We have a fun game we like to play with our own personal tax returns. It’s called Refund Zero! The idea is to try to set our federal tax withholding so accurately that when we file our personal tax return, we end up with a refund as close to $0 as possible. To date, no one has done it–although we know one person whose refund this year was less than $5!
Most employees withhold federal income tax from every paycheck. Some even withhold extra because 1) they don’t like owing tax at the end of the year, or 2) they like getting a big fat refund to splurge with.
It’s an unfortunate misconception that tax refunds are the IRS’s way of giving away free money. While that can be true in certain circumstances (refundable tax credits, for example), it’s generally more accurate to say that the IRS is simply returning our money to us. It’s therefore important to note that most refunds are simply getting back money that was originally withheld from your hard-earned wages rather than a windfall of unearned revenue. It’s like a forced savings account, but without the interest!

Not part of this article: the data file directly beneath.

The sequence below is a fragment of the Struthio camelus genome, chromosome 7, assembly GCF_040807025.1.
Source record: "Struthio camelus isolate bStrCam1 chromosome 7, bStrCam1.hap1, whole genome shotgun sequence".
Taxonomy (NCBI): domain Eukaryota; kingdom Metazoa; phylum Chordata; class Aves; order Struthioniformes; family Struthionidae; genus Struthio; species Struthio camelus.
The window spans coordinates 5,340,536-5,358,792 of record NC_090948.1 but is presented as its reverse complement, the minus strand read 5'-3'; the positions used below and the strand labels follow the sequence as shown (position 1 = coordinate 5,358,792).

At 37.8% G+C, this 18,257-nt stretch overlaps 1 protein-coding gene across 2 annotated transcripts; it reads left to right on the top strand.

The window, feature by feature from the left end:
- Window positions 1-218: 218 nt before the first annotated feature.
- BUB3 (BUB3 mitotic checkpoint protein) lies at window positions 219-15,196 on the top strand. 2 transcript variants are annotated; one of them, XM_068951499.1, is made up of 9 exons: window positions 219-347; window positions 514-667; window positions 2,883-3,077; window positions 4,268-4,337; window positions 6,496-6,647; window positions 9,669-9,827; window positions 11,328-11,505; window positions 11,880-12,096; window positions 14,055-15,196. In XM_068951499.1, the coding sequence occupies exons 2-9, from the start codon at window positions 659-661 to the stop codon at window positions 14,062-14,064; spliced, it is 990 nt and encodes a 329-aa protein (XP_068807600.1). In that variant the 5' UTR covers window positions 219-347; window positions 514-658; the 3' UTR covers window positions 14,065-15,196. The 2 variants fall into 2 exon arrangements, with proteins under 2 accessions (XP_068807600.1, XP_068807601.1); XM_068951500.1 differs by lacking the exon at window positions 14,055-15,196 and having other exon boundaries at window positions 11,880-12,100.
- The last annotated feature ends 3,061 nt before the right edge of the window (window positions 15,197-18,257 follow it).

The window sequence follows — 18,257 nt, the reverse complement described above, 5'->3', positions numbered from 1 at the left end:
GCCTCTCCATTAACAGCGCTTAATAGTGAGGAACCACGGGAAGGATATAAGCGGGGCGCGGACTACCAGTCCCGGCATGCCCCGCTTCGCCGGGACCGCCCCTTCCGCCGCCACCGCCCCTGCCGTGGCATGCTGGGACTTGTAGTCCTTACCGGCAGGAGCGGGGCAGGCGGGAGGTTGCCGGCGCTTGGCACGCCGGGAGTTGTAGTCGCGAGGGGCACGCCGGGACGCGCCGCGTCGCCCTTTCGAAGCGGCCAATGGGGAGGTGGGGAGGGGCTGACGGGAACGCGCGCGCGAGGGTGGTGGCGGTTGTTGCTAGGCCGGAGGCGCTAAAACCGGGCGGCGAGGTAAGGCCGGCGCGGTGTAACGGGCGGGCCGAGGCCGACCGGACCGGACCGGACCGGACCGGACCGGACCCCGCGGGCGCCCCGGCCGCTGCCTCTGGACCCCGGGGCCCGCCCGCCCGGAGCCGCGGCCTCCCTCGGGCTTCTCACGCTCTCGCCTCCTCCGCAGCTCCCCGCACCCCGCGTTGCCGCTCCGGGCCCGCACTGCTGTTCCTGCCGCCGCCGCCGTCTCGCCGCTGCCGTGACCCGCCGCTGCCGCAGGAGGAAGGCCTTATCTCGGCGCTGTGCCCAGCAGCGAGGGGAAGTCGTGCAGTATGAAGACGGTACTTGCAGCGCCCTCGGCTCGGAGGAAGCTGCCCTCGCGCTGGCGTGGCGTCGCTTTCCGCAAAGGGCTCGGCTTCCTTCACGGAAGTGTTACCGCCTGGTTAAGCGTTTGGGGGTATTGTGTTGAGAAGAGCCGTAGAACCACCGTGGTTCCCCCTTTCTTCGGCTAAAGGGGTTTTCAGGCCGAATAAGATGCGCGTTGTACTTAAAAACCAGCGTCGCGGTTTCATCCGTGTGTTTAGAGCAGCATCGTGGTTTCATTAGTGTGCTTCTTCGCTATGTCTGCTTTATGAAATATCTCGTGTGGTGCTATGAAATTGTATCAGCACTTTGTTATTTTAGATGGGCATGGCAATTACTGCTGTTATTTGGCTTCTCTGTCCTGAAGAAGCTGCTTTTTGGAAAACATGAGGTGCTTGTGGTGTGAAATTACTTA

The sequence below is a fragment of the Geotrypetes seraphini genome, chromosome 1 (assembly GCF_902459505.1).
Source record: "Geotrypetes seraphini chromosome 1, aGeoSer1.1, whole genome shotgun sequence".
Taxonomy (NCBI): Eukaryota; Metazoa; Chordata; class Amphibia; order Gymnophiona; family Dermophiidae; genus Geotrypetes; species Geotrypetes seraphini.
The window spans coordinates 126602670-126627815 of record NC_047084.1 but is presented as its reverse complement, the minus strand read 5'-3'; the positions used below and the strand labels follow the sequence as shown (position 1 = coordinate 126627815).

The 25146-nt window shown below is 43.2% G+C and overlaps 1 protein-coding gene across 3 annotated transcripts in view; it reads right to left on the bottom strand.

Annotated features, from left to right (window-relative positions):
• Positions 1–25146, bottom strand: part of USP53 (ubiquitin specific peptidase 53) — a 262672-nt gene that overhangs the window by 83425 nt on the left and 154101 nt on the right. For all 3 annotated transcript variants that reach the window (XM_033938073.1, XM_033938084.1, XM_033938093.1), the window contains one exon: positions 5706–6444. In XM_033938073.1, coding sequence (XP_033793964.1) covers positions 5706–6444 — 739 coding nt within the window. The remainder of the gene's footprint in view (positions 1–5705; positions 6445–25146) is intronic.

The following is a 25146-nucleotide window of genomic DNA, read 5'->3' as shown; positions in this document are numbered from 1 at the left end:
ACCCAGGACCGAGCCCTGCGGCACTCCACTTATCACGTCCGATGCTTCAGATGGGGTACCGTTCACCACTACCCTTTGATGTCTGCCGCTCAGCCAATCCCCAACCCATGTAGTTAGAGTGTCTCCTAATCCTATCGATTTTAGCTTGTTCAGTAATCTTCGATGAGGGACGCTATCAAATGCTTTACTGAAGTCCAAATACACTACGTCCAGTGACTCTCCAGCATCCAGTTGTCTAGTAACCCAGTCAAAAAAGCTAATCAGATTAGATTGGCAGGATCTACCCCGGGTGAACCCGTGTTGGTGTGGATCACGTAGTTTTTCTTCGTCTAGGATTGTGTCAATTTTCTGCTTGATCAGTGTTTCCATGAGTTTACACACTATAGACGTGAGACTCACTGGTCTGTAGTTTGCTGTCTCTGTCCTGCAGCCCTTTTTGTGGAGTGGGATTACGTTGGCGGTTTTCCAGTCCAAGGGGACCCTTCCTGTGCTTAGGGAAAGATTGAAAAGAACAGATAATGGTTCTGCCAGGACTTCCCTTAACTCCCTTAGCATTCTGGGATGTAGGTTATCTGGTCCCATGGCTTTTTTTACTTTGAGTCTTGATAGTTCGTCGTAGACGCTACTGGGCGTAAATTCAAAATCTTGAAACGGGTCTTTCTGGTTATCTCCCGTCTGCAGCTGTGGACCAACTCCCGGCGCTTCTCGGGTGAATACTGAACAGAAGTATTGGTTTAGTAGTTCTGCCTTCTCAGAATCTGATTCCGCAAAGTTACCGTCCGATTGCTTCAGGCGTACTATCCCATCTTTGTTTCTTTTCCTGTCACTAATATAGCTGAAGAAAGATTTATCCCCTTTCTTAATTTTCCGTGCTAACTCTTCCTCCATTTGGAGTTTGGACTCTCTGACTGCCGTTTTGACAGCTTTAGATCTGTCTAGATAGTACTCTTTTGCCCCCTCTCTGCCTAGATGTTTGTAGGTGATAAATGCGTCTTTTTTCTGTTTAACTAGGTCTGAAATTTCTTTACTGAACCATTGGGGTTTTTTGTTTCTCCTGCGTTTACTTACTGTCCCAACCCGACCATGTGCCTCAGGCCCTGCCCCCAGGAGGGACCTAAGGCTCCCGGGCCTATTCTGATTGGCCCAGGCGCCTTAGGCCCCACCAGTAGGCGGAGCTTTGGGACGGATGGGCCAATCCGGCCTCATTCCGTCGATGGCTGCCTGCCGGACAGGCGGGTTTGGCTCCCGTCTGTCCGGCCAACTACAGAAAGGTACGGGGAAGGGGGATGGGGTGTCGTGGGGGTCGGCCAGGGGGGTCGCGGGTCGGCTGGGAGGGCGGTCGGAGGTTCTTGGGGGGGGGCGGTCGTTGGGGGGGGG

In either case, though, it’s important to try to accurately predict how much you should withhold. And the IRS offers a tool to help.
We strongly encourage you to check the accuracy of your withholding amounts by using the Tax Withholding Estimator on IRS.gov. The magnitude of the changes to reported income resulting from recent tax law changes may surprise you. Don’t be caught unaware! You can then use the results to help you complete a new Form W-4 and adjust your income tax withholding with your employer. This will help you make sure your employer is withholding the right amount of tax from your paychecks. (You can read the IRS’s “Tax Tip” on adjusting your W-4 here.)
Aiming for Refund Zero can help prevent under-withholding and avoid a large and unexpected payment due (as well as possible penalties) when you file your taxes next year. It can also help prevent over-withholding and giving Uncle Sam a large interest-free loan of your hard-earned wages.
For next year’s refund, try out this new withholding estimator. Let us know next year how it worked! If you manage to get your refund (or tax due) to less than $100 next year, let us know! There might even be a special Refund Zero prize!